David Prosser: Bankers are not leaving the City
Friday 30 July 2010
Outlook The reaction of the British Bankers' Association to proposed new rules from the Financial Services Authority on bonuses has been drearily predictable: yet another warning that the City's finest will flee the country if we police their pay more stringently than other jurisdictions.
Although we have been hearing this lament from the banking sector ever since the credit crisis began prompting greater regulation and new taxes, there has been no flight from London as yet.
In fact, remuneration experts say that what the FSA is proposing – the headlines are that 40 per cent of bonuses will have to be deferred for three years and that 50 per cent of the payment will have to be in the form of shares – is broadly in line with what potential competitor markets for financial services staff are planning. And like elsewhere, our rules will only apply to individuals whose activities might pose a risk to their firms.
However, even if the FSA was proposing to go further than others, it's worth remembering what the point of these rules is. This is not an attempt to limit bankers' pay – firms will continue to be free to pay bonuses of any size they want – motivated somehow by envy or revenge. Rather it an exercise in ensuring that traders and managers are not incentivised to take the sort of short-term risks that blew up so many institutions during the crisis.
Now, it may be that there are people in the City who resent having their trade fettered in this way. If so, we should not be sorry to see them to depart to rival employers in other jurisdictions. Let them run the risk of bringing down other people's banks rather than our own.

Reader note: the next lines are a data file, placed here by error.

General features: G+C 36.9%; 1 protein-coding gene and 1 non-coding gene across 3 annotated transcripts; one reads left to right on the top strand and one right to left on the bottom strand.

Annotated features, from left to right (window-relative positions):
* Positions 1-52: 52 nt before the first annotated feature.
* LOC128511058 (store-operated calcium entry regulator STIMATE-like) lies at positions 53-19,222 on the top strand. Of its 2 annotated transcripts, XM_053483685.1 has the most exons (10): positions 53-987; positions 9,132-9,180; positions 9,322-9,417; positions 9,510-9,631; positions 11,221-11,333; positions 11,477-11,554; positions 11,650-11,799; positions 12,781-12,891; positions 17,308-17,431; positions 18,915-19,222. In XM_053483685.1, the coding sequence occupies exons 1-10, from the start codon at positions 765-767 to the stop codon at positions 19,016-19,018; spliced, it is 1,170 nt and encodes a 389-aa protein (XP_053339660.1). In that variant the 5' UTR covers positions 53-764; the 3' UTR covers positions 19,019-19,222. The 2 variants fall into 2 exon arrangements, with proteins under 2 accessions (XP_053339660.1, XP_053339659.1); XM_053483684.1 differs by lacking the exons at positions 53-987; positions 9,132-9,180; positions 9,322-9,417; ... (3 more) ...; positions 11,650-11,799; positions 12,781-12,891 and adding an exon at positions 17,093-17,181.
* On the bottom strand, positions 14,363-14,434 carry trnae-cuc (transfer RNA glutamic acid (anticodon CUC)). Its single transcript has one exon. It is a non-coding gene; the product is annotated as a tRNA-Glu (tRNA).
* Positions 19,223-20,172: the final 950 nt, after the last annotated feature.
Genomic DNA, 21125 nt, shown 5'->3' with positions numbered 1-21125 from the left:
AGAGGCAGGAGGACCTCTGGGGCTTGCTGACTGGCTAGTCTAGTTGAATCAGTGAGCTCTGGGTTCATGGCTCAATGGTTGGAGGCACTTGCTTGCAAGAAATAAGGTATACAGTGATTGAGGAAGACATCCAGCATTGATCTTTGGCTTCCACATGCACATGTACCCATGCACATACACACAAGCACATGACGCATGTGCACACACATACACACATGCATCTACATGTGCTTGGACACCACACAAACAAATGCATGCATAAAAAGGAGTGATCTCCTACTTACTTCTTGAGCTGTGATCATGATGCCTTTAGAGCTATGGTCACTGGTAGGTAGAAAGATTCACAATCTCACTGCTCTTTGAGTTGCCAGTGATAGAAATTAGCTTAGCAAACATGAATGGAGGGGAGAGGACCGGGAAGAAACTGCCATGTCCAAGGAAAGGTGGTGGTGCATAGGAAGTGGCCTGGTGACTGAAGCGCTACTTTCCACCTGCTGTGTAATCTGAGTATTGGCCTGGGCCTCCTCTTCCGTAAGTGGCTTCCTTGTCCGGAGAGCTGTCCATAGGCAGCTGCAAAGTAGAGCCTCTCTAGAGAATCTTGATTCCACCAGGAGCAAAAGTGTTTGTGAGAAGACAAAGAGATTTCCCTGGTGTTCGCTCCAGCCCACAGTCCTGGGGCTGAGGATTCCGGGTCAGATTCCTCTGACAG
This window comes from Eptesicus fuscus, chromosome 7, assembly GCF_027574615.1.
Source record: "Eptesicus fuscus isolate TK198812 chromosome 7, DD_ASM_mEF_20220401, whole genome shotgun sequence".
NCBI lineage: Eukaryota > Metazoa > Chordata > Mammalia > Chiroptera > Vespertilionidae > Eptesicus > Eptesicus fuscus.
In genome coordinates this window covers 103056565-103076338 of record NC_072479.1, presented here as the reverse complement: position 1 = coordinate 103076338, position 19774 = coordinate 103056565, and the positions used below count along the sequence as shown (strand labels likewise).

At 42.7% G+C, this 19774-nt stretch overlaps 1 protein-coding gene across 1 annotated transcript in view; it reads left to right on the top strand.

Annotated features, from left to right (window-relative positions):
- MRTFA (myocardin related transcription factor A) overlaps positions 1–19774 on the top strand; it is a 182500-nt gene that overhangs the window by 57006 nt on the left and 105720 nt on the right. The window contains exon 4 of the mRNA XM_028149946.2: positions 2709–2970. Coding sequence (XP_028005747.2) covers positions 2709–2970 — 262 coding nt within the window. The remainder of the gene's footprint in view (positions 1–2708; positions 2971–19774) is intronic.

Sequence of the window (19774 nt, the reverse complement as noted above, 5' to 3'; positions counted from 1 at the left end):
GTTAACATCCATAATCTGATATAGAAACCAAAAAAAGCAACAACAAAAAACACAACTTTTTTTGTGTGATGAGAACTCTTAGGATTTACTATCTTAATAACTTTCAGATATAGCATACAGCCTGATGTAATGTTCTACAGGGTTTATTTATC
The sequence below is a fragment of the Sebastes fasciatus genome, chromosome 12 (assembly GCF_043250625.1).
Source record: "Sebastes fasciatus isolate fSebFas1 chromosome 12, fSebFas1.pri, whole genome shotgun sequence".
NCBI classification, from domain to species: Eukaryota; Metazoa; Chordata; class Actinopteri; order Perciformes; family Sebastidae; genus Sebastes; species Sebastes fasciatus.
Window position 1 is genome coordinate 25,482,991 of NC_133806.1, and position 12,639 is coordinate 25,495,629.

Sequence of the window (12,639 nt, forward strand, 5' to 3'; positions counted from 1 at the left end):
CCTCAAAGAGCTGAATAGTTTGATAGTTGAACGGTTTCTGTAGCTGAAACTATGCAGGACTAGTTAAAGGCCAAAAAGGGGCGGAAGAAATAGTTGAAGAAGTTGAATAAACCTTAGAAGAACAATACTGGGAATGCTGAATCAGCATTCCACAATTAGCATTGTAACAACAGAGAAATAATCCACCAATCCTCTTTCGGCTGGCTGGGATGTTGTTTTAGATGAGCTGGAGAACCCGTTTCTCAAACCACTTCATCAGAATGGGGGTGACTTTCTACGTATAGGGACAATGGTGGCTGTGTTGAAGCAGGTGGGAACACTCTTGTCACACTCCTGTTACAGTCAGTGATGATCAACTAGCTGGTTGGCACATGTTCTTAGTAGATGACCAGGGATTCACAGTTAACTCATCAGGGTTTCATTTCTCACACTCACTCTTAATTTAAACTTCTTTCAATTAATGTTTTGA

Liam Neeson's Downton dreams
Thriller is set in the secret world of British espionage
Bomber jacket worn by Mary Berry sells out within an hour
- 1 Scottish independence: Learn from Quebec's mistakes and beware of promises. Vote Yes.
- 2 iOS 8 is full of shiny new features - but it's terrible news for app developers
- 3 A bottle of wine a day is not bad for you and abstaining is worse than drinking, scientist claims
- 4 Hitler’s former food taster reveals the horrors of the Wolf’s Lair
- 5 Cocaine and cannabis haul hidden in Vatican car seized by French police
Scottish independence referendum live - The reunited kingdom: Scotland gives a clear 'No' to independence in historic referendum
Archbishop of Canterbury admits doubts about existence of God
Scottish independence: YouGov final prediction puts No campaign 8 points ahead - but Yes team remains optimistic
Scottish independence: Tory revolt against 'devo max' grows as Rail Minister Claire Perry joins
Hitler’s former food taster reveals the horrors of the Wolf’s Lair
Daniele Watts: Django Unchained actress detained by Los Angeles police after being mistaken for a prostitute
Scottish independence referendum: A nation divided against itself
Scottish independence: David Cameron is becoming the 'George Bush of Britain'
Russia freezes Ukraine into submission: Kiev admits country doesn't have enough fuel for winter
Scottish independence: The Queen breaks silence on referendum debate – as think tank warns of £14bn black hole if Scotland votes Yes
Portuguese academic says British are 'filthy, violent and drunk'
iJobs Money & Business
£320 - £330 per day: Ashdown Group: The Ashdown Group have been engaged by a l...
To £75,000 + Pension + Benefits + Bonus: Saxton Leigh: My client is looking f...
To £85,000 + banking benefits: Saxton Leigh: You will be expected to carry out...
Up to £90,000 + benefits: Saxton Leigh: Credit Risk Audit Manager required to ...